What Role Does the Fashion Industry Play in Women’s Health and Self Image?
BY Brandi Koskie
For years we’ve watched food industry segments like soda and fast food get slammed for their roles in the obesity epidemic. Soda has taken the biggest hit, as seen by New York City’s regulation attempts, and the finger-wagging and shaming of fast food brands like McDonald’s never ceases. Researchers predict 42 percent of us will be obese by 2030, so of course we’re all looking for someone to blame.
The same thing seems to be happening where body image and eating disorders are concerned. The fashion industry is being held accountable, wholly or in part, for the .6 percent of adults who will develop anorexia, one percent who will develop bulimia, and 2.8 percent who will develop a binge eating disorder, according to the National Institutes of Health. Last year, Glamour Magazine published a survey in which they found 97 percent of women “will be cruel to their bodies today,” proving just how low our own body images are.
But is it fair to paint the entirety of the fashion industry as the villain, just as we’ve put the Quarter Pounder on citizen’s arrest for obesity?
“It isn’t as simplistic as that,” said Debra Bourne, one of the brilliant co-founders of All Walks Beyond the Catwalk. A varying number of circumstances have created the fashion industry we know today, and the direct or indirect repercussions. Primarily, she points a finger at the lack of regulation surrounding digital retouching.
“There’s more regulation around advertising a refrigerator than a woman’s body,” she pointed out. Consider this thought from Debra for a moment: “It feels like there’s more regulation on the marketing of a fridge than over a woman’s body. You couldn’t get away with selling some fancy Mercedes by retouching the headlights or streaming down the wheels, but you can do that to a woman’s body.”
So that’s where part of the self-loathing mind-set we’ve adopted stems from. It’s not that some women are thinner than the rest of us, although in 2009 Italy placed the first ban on too-thin models, the problem is that we’re allowing marketers and advertisers to run wild with their interpretation of how the female form should look. There is almost always a discrepancy between the reality and the fairy tale created by Photoshop and photography masters and the woman standing in a department store.
“Fashion photography was designed to be fantasy,” said Debra. “It’s not about reality, it’s not meant to be a portrait.” She says if you’re looking to see yourself looking back, you’re bound to be disappointed, because those images are “purely pieces of fantasy.” But anyone who’s ever been a young girl with access to her mom’s heels and pearls knows how easily we can skew the lines between reality and fantasy.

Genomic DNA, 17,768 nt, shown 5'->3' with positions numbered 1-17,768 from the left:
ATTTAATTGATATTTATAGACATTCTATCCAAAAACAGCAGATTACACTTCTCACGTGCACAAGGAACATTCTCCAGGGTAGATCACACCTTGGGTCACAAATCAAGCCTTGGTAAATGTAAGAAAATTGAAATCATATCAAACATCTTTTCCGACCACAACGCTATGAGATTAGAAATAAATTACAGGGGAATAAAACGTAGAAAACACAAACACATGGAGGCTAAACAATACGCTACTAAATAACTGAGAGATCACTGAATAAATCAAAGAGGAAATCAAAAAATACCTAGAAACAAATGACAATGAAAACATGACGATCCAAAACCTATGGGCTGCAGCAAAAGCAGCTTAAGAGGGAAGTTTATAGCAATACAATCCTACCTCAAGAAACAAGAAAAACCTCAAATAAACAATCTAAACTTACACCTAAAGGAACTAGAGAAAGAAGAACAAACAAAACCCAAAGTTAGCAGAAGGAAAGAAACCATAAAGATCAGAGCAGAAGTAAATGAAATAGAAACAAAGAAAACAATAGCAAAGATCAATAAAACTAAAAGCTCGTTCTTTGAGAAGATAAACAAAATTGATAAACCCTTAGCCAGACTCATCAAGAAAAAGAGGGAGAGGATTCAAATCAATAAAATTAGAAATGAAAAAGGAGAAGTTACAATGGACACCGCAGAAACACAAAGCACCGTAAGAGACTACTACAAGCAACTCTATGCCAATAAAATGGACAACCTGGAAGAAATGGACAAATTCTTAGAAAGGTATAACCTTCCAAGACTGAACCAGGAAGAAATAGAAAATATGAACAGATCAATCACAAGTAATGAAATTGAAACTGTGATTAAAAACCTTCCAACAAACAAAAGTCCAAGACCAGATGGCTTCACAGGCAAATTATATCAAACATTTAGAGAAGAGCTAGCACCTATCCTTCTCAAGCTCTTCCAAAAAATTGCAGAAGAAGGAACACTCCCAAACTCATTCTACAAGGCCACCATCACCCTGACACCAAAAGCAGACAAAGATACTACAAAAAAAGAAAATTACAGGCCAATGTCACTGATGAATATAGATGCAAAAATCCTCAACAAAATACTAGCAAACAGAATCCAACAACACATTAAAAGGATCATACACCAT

Debra recalled how the fashion industry used to be encapsulated, very exclusive. The photographs taken on a catwalk were only seen by a select few, and those working in the industry “knew how to interpret what [they] were seeing.” But fast-forward 20 years and see how the catwalk of today is consumer facing. These images go directly from the runway to the consumers’ eyes, and we’re bombarded by thousands of these types of images every day. It’s no wonder that we struggle to make peace with the sights of those models and the face, hips or breasts that we see staring back at ourselves.
The other issue, Debra says, is that fashion designers aren’t being properly taught. She explained that most designers are trained on mannequins, which rarely exceeding a size 8 or 10 while the average woman is now a size 14. Unlike hair stylists who train on real human heads of hair, Debra explained that designers are left with an objectified relationship with a non-human.
“They’re out of touch,” she said, speaking of the students who don’t know any better. That’s one of the things that All Walks is moving swiftly to correct, as education is one of the cornerstones of this organization’s work. Working with the graduates of the fashion industry in the UK, they coined the term “emotionally considerate design.” The goal is to help these designers engage with the idea that their work will end up on real human bodies.
And when it does, the women buying these wares should try to change their mindset. Debra reminded that fashion is a powerful communicator, and if we allow it, it can actually be a “fantastic tool for fun, self-expression, and self-empowerment.” There’s not much that’s healthy about aspiring to be something we aren’t, or even something that we can’t be. As we learned with the recent Zoe Saldana situation, some people are tiny, some people aren’t, some of us have control over that, and some of us don’t. And not to make it as simple as that, but sometimes it really comes down to brass tacks that are that simplistic. But when we embrace who we are, take hold of that shape, size, personality, or spirit, and allow the clothes to showcase that, rather than try to define it, we will feel a sense of liberation. We will truly feel like ourselves.
All Walks Beyond the Catwalk was created in 2009 out of the shared passion amongst the founders to improve body image. “A conversation needed to happen within the fashion industry…because of an unachievable ideal,” said Debra. Along with Caryn Franklin and Erin O’Connor, their organization set out to help women feel empowered by fashion, not rejected, and they work closely and directly with the fashion industry to help make important changes than can benefit everyone from the consumer to the designer.